I don’t want to mention my age, but let’s just say I have teenage children and I wasn’t a child bride. In general, getting older is great, you gain more confidence as you worry less what other people think. I’ve even found I’m more attractive to a lot of guys. But I’ve discovered that women of a certain age attract one group that I could do without.
I’m on various social media websites. In theory, this is so I can tell people how wonderful the next book is going to be—and yes, A Touch of Passion will blow you away. In reality, it’s because I love to talk. Most of the people I meet are lovely, warm and genuine. But there are exceptions.
My profile always says I’m married and I’m just there to make friends. It’s quite clear that I’m not in the market for a husband. The odd, “Hey sexy, you looking for a bit of discreet fun?” is not a shock. What is though, is the number of men who want to marry me.
I’m beginning to recognize a pattern. It’s usually someone from a long way away, like Florida or Canada or Australia. The photographs are always of a man in a suit, often standing behind a podium at a business conference. There will be a few of those, and possibly a couple of him doing some sort of expensive sport, typically boating, but occasionally horse riding or skiing. There might be one of him inside a Limo.
He will open by saying my beauty and my smile have blown him away. He’ll also call me “Dear” or “Pretty”, both of which are guaranteed to piss me off. Almost as soon as I answer, there will be comments about how warm and caring I am.
Pretty soon, I’ll hear his story, how he is a hard-working man with his own company. His wife got cancer but died in an auto accident (he will say an auto accident even if he lives in England), and he is looking after his young daughter on his own. He is looking for a new relationship, and believes distance is no obstacle to true love.
In spite of the fact that the photos are all of a very white, very wealthy looking man who claims an advanced degree, his English will be a little dodgy. “I am looking forward to read from you.”
In no time at all, he’ll be looking for my e-mail, Skype and Facebook details so we can continue to chat in private. He might want my address too, so he can send me a nice present. And I’ll hear about how much he loves me and how he wants to take this relationship further.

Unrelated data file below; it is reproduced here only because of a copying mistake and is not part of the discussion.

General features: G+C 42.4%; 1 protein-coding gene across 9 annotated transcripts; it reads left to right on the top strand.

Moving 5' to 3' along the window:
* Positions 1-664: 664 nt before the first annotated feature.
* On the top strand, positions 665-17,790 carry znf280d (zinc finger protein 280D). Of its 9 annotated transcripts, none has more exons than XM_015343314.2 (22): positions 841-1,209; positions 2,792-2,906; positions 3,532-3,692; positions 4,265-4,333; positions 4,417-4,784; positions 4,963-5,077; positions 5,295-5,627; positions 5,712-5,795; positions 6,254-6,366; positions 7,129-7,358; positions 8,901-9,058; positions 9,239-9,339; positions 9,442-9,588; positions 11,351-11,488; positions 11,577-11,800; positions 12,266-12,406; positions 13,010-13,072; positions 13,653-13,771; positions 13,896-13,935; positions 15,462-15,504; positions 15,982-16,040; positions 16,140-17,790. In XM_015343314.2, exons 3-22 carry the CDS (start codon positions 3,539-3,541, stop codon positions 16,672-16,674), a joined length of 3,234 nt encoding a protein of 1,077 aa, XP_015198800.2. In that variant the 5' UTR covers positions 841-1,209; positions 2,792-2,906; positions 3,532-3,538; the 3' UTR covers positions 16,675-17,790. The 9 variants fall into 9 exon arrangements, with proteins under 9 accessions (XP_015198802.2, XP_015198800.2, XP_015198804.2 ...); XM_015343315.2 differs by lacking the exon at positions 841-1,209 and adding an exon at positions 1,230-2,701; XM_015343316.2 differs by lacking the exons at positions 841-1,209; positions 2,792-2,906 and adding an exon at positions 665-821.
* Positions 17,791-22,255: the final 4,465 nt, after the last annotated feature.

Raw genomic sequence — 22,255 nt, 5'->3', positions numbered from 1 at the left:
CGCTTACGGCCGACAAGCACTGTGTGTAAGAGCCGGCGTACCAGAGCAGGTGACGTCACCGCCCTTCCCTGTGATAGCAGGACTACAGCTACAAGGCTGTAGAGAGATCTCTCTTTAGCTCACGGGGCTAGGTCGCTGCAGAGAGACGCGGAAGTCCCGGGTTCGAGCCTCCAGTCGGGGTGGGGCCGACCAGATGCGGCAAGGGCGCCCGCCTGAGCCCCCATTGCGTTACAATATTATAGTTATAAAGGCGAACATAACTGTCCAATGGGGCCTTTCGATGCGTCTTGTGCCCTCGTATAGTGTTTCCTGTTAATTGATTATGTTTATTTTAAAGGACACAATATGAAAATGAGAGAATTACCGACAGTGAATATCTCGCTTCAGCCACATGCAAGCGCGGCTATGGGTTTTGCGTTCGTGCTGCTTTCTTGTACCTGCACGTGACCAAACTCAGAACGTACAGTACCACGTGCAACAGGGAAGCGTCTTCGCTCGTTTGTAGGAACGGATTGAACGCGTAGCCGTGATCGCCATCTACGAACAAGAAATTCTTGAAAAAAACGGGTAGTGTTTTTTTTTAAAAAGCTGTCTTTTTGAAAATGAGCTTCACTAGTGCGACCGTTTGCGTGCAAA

And this is in spite of frequent reminders from me that I am married with children and have no interest in him.
It’s pretty obvious this is a scam. I suspect it’s a two-pronged one. Collect as much personal information as possible and use it for identity theft. And if I really was looking for a long term romantic relationship, I have no doubt I’d be paying out money to help him deal with the relocation costs.
So I’ve learned a few basic precautions.
Don’t give your Facebook details to anyone you don’t know personally. There is one hell of a lot of information about you up on Facebook. Don’t give your email address or Skype address out, for the same reason.
If you do want to chat to someone you’ve met on a website, create a new e-mail address in your online name, which should not be anything along the line of “MARYJONES1975@gmail.com”
Lie about your age on websites. That will confuse a stalker. 99 is a really good age! Use different nickname on different sites, so that a quick google doesn’t link all your online activity.
Be careful of pictures. Not only can they identify you, but the photo itself can often contain information about when and where it was taken. There are add-ons for Mozilla Firefox and for Google Chrome that you can use to see if your photo has any such information in it which would help a scammer identify you.
Most of all, use your common sense. If someone you’ve just met an hour ago on the internet is claiming to be in love with you, be suspicious. Stay on the website you met him on, don’t go to a different one. Ask questions and pay attention. And remember, if he seems too good to be true, he probably is.